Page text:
‘They were spying on me’

And Jolie King isn’t the only Brit to have a sinister experience in Iran – which executes more people per capita than any other country on Earth.

In 2012, Mr McGinlay believes he was spied on by Iranian security services during a trip to the northern city of Tabirz.

He arranged a guide, who was a local PhD student, to show him around and host him at his home for a few days.

However, when he left, travelling into northern Iraq overland, his Iranian chaperone was arrested for “consorting with a British foreigner”.

Mr McGinlay believes he must have been followed by police as he arrived in Iran by bus from Armenia and never spoke with immigration authorities or police while in the country.

He had obtained a visa from the Iranian embassy in Bangkok, Thailand, where he was working as a teacher.

‘They are so paranoid’

Mr McGinlay said: “They knew I was British and knew my identity. How did they join the dots?

“They are so paranoid, they interrogated him to find out if I was a spy.

“But what that means is that they must have been spying on us at the time which is incredible.

“They must have wondered or assumed that I was a spy because it’s very unusual for a British person to be travelling in Iran at that time and in that place. It’s not a very touristy place.”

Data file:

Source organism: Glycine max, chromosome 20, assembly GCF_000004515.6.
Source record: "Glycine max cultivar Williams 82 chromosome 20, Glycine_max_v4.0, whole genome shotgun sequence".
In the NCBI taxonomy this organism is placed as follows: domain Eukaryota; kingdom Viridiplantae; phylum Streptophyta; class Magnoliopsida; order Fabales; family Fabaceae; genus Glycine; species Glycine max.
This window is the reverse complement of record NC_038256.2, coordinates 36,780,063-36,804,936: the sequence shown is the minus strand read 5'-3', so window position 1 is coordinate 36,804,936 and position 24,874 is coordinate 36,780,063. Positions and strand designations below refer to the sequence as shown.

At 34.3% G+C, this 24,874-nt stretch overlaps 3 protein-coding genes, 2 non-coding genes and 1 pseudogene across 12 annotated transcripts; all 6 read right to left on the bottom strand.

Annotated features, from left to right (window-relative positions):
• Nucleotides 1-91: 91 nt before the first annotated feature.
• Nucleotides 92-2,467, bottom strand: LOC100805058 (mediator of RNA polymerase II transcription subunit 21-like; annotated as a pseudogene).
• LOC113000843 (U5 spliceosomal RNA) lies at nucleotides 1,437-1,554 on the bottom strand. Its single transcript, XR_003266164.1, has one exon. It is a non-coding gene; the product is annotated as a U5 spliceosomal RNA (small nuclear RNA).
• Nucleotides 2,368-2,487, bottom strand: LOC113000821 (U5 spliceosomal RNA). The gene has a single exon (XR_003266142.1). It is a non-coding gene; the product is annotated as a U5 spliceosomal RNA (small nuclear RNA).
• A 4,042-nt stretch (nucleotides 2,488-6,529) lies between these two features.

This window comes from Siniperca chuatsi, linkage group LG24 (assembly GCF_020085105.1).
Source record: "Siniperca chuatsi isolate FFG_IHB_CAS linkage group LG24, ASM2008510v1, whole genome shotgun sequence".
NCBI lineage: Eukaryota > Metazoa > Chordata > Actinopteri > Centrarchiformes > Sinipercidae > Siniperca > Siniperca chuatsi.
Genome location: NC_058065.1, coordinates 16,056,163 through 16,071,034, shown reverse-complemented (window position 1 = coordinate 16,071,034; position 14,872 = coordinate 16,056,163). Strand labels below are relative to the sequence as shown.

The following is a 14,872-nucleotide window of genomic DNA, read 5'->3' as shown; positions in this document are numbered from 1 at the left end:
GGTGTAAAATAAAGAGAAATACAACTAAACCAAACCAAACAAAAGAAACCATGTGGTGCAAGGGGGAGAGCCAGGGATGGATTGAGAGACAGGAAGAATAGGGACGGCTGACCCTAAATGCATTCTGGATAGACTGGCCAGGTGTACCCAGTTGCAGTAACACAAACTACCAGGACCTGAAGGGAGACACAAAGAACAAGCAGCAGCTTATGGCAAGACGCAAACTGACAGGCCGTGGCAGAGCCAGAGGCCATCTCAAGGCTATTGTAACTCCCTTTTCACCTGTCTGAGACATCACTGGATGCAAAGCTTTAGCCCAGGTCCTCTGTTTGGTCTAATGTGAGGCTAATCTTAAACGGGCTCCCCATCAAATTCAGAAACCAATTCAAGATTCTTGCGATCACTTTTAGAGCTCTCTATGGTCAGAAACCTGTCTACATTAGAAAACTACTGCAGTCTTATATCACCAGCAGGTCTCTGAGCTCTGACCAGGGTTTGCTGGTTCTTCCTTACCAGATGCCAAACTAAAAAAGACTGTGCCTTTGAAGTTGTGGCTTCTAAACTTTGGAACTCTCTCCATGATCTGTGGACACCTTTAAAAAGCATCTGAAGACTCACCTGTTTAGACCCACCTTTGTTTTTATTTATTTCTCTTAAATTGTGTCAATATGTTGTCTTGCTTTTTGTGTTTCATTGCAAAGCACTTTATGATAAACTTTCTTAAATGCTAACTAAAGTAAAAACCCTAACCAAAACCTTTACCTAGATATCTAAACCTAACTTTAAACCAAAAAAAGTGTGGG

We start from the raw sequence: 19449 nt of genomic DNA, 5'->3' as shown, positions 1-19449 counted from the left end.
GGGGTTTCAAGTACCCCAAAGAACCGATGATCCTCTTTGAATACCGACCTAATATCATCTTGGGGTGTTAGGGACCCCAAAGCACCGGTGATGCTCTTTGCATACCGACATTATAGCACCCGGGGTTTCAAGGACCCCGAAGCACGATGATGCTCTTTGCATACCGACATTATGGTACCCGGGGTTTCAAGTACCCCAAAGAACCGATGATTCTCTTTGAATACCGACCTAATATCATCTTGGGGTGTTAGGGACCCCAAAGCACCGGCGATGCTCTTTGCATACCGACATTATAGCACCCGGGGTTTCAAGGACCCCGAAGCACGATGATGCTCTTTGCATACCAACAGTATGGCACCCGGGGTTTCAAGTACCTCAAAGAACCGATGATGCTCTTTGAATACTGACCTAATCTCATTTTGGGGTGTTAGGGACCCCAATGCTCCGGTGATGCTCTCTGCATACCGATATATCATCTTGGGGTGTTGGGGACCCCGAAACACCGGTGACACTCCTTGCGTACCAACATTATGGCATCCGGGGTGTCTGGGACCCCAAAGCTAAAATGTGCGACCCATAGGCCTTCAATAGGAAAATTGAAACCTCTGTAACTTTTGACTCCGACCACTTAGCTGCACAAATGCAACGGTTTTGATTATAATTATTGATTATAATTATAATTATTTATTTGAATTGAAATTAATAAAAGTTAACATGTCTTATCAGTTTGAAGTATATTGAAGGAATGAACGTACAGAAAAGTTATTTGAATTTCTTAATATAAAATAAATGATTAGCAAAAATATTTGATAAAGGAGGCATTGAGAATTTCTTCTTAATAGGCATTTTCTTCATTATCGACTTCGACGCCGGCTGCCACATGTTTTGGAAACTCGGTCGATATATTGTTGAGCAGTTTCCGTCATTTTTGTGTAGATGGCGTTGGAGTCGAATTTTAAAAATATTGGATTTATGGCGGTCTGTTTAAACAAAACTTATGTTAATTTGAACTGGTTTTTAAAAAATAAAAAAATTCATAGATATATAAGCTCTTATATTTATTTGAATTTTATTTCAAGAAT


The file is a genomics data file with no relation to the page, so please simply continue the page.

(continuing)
Luckily, the guide was eventually released after he was able to prove that the Scottish backpacker’s visit was entirely innocent.

Other tourists have not been so fortunate.

In 2010, another British tourist Andrew Barber was accused of “spying” by Iran and spent 58 days in Evin Prison – the same hellish jail where Ms King was held.

It emerged that Andrew’s “crime” was taking a photograph of a sunrise which was near a power plant.

When police checked his belongings, they discovered that he had previously worked in Iraq – one of Iran’s bitter regional rivals – for logistics company DHL.

He claims he was refused access to the British embassy and thrown into a cell where he was left blindfolded for 26 days.

He said: “I had no furniture and almost no natural light. Only a bright fluorescent tube that stayed on 24/7, even when you were trying to sleep.